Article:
Madam Speaker, it is important for me to support Bill C-245, an act concerning the development of a national poverty reduction strategy in Canada.
I sincerely thank my colleague from Saint-Hyacinthe—Bagot for taking up the torch that the NDP has been carrying for many years now. The fight against poverty is an issue that is very dear to me, as it is to her and the entire NDP caucus. In fact, I am a member of the all-party anti-poverty caucus.
This issue is not new. In 1989, NDP leader Ed Broadbent moved a motion to eliminate child poverty in Canada before 2000. That motion was unanimously adopted by the House. However, obviously, the Conservatives and the Liberals, who have shared office almost equally since that time, have not taken the necessary measures to eradicate this scourge. In my riding of Hochelaga, one merely has to take a walk down Ontario Street or Saint-Catherine Street to see that poverty is all too real.
This bill was first introduced by New Democrat Tony Martin. Later, my colleague from British Columbia, Jean Crowder, took over. Now the member for Saint-Hyacinthe—Bagot has taken up the torch. I hope, from the bottom of my heart, that the bill will be passed this time.
It is difficult to believe that Liberal members would oppose this bill to reduce poverty given that they made so many promises to that effect during the last election campaign. The Prime Minister even came to my riding to stage an announcement and promised that he would lift out of poverty the equivalent of an Olympic stadium filled with children. With this bill, the NDP is reaching out to him so he can put his words into action. It is high time, given that the House voted unanimously in favour of eliminating poverty in Canada twenty-seven years ago.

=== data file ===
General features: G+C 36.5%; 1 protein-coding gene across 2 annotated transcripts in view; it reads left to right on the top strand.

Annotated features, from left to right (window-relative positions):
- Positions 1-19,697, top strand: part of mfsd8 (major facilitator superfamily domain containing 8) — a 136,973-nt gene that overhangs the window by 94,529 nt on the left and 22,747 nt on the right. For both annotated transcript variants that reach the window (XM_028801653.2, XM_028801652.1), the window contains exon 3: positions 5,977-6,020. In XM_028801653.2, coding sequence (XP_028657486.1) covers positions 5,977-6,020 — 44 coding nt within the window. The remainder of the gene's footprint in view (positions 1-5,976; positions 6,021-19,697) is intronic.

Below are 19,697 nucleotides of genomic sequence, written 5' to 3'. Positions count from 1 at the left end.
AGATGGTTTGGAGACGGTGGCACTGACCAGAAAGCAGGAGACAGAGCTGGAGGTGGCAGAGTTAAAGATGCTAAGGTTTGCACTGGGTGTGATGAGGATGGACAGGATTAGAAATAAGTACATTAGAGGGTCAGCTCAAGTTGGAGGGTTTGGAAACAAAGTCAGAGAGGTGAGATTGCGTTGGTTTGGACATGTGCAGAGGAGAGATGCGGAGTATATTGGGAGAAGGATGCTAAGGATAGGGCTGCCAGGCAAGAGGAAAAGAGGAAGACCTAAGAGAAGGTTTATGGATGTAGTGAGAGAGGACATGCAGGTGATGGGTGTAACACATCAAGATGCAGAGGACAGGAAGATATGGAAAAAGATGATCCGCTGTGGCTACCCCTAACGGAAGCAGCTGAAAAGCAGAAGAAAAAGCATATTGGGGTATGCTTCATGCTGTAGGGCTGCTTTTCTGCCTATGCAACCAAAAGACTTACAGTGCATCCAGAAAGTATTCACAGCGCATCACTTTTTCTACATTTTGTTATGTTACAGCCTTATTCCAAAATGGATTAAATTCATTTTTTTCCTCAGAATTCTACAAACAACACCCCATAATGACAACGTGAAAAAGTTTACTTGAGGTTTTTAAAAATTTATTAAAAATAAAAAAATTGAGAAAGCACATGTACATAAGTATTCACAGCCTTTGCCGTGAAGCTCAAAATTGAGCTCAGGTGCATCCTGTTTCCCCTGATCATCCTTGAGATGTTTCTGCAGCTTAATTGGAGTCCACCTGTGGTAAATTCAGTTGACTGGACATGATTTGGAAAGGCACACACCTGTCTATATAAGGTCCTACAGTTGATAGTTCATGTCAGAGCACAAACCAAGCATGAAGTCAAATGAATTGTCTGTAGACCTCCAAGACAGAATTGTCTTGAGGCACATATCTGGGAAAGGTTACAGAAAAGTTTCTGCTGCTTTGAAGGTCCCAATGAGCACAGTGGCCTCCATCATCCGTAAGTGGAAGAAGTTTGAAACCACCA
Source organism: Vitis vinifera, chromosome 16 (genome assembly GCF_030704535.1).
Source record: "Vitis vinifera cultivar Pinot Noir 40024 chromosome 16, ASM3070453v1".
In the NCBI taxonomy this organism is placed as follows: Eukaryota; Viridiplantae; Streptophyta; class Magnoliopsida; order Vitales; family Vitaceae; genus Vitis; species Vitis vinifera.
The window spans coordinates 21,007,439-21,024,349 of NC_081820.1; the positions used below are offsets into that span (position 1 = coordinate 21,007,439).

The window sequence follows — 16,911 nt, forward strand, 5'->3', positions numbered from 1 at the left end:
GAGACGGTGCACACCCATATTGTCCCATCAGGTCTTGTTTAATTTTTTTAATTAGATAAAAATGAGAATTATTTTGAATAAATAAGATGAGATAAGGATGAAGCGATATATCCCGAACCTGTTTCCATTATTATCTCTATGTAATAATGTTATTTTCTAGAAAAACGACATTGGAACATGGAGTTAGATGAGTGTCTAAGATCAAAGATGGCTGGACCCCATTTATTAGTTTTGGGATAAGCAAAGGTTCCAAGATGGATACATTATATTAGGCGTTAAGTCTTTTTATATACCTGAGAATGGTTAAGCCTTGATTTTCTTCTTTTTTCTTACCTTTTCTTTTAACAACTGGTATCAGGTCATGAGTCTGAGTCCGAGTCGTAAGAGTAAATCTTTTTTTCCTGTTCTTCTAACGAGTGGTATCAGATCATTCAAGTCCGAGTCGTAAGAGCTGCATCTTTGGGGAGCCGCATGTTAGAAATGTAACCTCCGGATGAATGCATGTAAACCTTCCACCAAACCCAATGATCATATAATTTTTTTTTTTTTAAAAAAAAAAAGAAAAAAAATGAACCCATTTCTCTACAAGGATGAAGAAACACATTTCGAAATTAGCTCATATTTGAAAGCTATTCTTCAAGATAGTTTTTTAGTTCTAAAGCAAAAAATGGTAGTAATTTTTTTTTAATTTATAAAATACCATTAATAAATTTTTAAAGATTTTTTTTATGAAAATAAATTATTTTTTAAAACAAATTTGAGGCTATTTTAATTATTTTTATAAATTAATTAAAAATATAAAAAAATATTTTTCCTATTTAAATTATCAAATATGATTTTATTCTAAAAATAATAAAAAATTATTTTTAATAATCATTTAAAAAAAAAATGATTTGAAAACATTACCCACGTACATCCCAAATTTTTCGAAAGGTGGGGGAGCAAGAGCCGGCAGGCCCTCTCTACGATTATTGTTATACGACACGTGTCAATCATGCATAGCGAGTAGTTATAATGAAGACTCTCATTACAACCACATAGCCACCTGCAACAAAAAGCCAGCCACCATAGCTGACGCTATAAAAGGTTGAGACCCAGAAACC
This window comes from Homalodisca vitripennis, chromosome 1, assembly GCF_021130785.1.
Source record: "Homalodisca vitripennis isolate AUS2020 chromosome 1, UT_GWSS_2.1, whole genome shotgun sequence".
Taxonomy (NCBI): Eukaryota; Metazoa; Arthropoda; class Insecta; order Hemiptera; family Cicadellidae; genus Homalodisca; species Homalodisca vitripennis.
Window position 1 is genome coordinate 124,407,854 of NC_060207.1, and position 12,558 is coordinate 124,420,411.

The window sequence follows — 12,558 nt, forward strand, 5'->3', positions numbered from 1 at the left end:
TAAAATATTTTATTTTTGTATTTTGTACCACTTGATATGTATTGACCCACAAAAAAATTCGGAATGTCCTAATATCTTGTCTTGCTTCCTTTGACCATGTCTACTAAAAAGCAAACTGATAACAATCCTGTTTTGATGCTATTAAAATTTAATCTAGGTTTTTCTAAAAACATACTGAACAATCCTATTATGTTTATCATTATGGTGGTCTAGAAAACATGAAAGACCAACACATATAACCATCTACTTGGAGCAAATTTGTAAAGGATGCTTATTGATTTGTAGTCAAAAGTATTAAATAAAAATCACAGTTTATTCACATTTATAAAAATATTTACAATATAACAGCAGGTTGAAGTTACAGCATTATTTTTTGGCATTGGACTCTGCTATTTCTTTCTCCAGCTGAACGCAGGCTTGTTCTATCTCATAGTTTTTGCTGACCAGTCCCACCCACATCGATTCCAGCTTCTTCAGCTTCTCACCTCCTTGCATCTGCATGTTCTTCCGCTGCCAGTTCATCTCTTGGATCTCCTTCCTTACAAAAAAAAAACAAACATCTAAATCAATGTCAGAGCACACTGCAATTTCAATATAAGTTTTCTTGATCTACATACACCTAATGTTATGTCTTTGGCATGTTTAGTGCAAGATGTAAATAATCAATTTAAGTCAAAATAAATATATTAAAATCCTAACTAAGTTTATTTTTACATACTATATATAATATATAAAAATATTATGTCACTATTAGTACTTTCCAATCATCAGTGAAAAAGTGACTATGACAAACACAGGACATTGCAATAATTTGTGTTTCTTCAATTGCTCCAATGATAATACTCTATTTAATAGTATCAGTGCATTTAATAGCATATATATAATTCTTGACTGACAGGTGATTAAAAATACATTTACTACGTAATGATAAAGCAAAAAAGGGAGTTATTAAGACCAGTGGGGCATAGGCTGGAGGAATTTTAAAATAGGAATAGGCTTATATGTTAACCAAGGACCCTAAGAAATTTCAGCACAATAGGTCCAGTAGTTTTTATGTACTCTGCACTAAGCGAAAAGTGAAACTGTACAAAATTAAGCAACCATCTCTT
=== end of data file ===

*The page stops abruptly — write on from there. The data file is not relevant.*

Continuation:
The purpose of this bill is to put in place an effective poverty reduction strategy that will take into account the needs of all communities by analyzing all factors and indicators of poverty. It has the support of many community groups and organizations that have long been calling for a comprehensive and concerted strategy to reduce poverty, even eliminate it entirely.
The purpose of this bill is to help eliminate poverty and foster social inclusion. It would establish and implement a poverty reduction strategy to ensure that, together with the provinces and territories, municipalities, service providers, and other stakeholders, the government takes real steps to reduce poverty in Canada.
It should be noted that six Canadian provinces have already passed similar legislation. It is therefore very important that they be involved in the process.
This bill would create the office of the poverty reduction commissioner, provided with a team and a budget, which would report annually to the House of Commons. It would also appoint a national council on poverty elimination and social inclusion, which would be charged with finding effective and viable solutions, to help Canada eliminate poverty.